No, The United States Doesn't Have An Automatic "Dead Hand" Trigger For Its ICBMs

If personnel in a missile alert facility are incapacitated for some reason during a crisis, it doesn't mean that the missiles launch automatically.

1st Lt. Claire Waldo, 12th Missile Squadron missile combat crew commander, conducts a dry-run for a test launch in the Launch Control Center Feb. 3, 2020, at Vandenberg Air Force Base, Calif. The 576th FLTS is America’s only dedicated intercontinental ballistic missile test squadron professionally executing tests that accurately measure the current and future capability of the ICBM force. (U.S. Air Force photo by Airman 1st Class Aubree Milks)
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A recent Air Force Magazine article has caused something of a stir after it highlighted systems and procedures that the U.S. Air Force employs to ensure it can still launch its Minuteman III intercontinental ballistic missiles, if necessary, even if personnel in individual missile alert facilities are incapacitated for some reason. At first glance, it might appear that the United States has something of a "Dead Hand" arrangement to fire these world-ending weapons, drawing comparisons to systems the Soviet Union reportedly employed and that present-day Russia apparently still uses. However, a closer look at the American protocols shows the system is place is far from automatic and still has a number of checks and balances to prevent an inadvertent missile launch.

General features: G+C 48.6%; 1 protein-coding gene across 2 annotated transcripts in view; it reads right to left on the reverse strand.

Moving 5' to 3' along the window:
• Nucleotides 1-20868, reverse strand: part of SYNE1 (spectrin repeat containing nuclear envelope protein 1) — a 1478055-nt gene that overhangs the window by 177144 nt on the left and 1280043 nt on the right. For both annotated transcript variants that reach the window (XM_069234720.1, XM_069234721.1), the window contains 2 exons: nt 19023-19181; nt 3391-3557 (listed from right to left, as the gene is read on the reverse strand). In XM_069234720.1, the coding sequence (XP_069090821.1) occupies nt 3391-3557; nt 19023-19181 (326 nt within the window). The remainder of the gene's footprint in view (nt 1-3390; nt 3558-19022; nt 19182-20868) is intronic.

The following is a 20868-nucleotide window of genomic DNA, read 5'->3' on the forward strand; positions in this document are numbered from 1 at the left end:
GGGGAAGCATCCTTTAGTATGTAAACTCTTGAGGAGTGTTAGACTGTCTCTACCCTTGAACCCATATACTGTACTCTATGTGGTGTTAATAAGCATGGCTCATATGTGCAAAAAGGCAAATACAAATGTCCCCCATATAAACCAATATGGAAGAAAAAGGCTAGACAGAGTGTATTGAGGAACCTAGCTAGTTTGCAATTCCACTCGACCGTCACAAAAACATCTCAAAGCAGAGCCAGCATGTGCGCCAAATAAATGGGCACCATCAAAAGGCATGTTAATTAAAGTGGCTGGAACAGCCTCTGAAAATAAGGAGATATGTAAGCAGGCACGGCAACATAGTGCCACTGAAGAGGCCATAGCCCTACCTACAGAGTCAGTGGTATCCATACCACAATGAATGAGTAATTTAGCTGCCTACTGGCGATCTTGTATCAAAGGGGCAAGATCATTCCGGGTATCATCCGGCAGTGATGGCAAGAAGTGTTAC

Air Force Magazine's Rachel S. Cohen included the mention of the need for watchstanders in missile alert facilities to routinely enter a "stand down" command into their control consoles in a recent story on Air Force Missileers. The publication of the piece followed the launch of an unarmed Minuteman III from Vandenberg Air Force Base in California as part of a routine test of the missile's accuracy and reliability. The inert re-entry vehicle splashed down as intended some 4,200 miles away in the Pacific Ocean at Kwajalein Atoll in the Marshall Islands.

At present, the Air Force's three Missile Wings oversee 400 Minuteman IIIs in silos spread across Montana, Nebraska, and North Dakota. Another 278 missiles are in inventory for testing and other purposes. Missileers stand watch in hardened underground alert facilities in the missile fields 24 hours a day, seven days a week, 365 days a year.